Back in the late 1800’s, while Thomas Edison was entertaining a guest, he shared that it had taken 10,000 different experiments before he perfected the invention of the light bulb. The guest responded with something like, “It’s amazing that you had to endure 9,999 failures until you got it right.” Edison snapped back, “Those weren’t failures. I just discovered 9,999 ways that light bulbs don’t work.”
So what does this have to do with us? Our perception of failure determines how we handle it. Failure isn’t a reality in the way that day and night are realities. Failure is an idea that takes on power according to how much truth we attach to it in any situation. It’s one thing to say, “I gave it a shot and it didn’t work.” It’s another thing to proclaim, “I failed.” The former sounds like a temporary setback, while the latter sounds like a permanent blot on your record.
Nowhere is the fear of failure more prevalent than in the world of relationships. You may be one of many who has said, “I invested so much time into this relationship. If I walk away now, it will mean that I failed.” Why is that your belief? The only thing you would really be walking away with is the discovery of how a relationship doesn’t work.
The only true failure is to not try at all. The willingness to take chances reveals a strong personality. When you discover that the relationship is not working, sit back and ask yourself, “Does it make me a failure to leave this unhappy situation or does it make me a failure to stick around when I know it isn’t going to change?”
If Edison had stopped at experiment #245, these words would have been written by candlelight with a pencil and you’d be reading them in a newspaper before the sun went down. Instead, he plunged ahead from one experiment to another until he found the answer to his problem. You have to do the same thing with relationships. Ask yourself, “Did I try my best to make this work?” If you can honestly say that you did, then it’s no failure to walk away. There’s no shame in saying, “It didn’t work out so I made some changes and I’m ready to try again with someone new.”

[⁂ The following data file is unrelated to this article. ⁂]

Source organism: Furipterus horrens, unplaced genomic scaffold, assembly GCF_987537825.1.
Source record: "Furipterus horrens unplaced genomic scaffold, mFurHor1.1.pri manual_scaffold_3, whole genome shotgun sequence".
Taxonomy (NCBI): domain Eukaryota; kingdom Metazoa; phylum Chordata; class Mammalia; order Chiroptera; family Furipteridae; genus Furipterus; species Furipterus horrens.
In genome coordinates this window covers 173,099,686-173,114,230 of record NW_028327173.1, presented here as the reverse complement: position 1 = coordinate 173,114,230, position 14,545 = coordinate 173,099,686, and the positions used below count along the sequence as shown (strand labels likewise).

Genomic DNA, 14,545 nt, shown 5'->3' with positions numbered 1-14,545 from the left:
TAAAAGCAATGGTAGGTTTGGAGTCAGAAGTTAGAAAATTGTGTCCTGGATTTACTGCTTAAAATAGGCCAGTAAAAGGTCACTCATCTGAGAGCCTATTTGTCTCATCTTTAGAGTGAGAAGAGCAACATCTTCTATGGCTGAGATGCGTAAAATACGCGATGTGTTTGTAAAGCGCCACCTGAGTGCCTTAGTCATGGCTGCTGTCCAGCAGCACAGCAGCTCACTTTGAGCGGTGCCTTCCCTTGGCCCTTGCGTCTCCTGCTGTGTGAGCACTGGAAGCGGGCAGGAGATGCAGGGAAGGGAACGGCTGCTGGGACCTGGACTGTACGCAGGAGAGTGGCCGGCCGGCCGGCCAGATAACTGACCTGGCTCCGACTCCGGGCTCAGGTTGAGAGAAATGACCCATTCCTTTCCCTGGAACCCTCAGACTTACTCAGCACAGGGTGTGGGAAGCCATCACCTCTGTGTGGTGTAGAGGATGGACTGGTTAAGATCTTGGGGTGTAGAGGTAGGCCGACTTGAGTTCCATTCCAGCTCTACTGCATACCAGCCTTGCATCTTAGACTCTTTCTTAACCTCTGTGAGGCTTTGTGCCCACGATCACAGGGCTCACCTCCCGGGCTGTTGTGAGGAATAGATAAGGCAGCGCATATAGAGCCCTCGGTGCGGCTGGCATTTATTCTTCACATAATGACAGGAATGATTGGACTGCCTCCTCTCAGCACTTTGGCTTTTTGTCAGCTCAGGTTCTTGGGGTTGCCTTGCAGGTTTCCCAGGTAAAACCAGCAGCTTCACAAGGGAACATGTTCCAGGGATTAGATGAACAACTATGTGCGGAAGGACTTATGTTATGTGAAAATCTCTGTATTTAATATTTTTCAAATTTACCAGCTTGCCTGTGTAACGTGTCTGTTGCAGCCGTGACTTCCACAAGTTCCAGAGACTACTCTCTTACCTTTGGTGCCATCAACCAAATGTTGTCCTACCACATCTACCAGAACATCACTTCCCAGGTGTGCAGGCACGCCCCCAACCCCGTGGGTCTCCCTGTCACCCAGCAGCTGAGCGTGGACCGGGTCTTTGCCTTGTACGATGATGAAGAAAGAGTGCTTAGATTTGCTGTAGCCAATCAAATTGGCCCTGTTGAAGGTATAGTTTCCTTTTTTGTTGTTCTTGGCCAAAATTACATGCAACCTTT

Some people will begin pursuing their next partner while they’re still committed to the one that’s making them unhappy. This is not recommended for a couple of reasons. The new person may get the negative impression that you’re the sneaky “cut and run” type. He or she will assume that you’re untrustworthy, not take you seriously and may choose to take advantage of you.
Also, if the person you are still with discovers what you’re doing, you look like a cheater and that can be pretty embarrassing. There are no shortcuts in the pursuit of love. If you honestly cannot handle being single and the thought of it makes you feel worthless, then that is something you should discuss with a therapist.
The closest we come to failure is when we give up altogether and stop trying to create new solutions. Then you have to deal with your conscience as it shouts out that you let yourself down. The most important relationship is the one you have with yourself and there is no such thing as failure just temporary setbacks.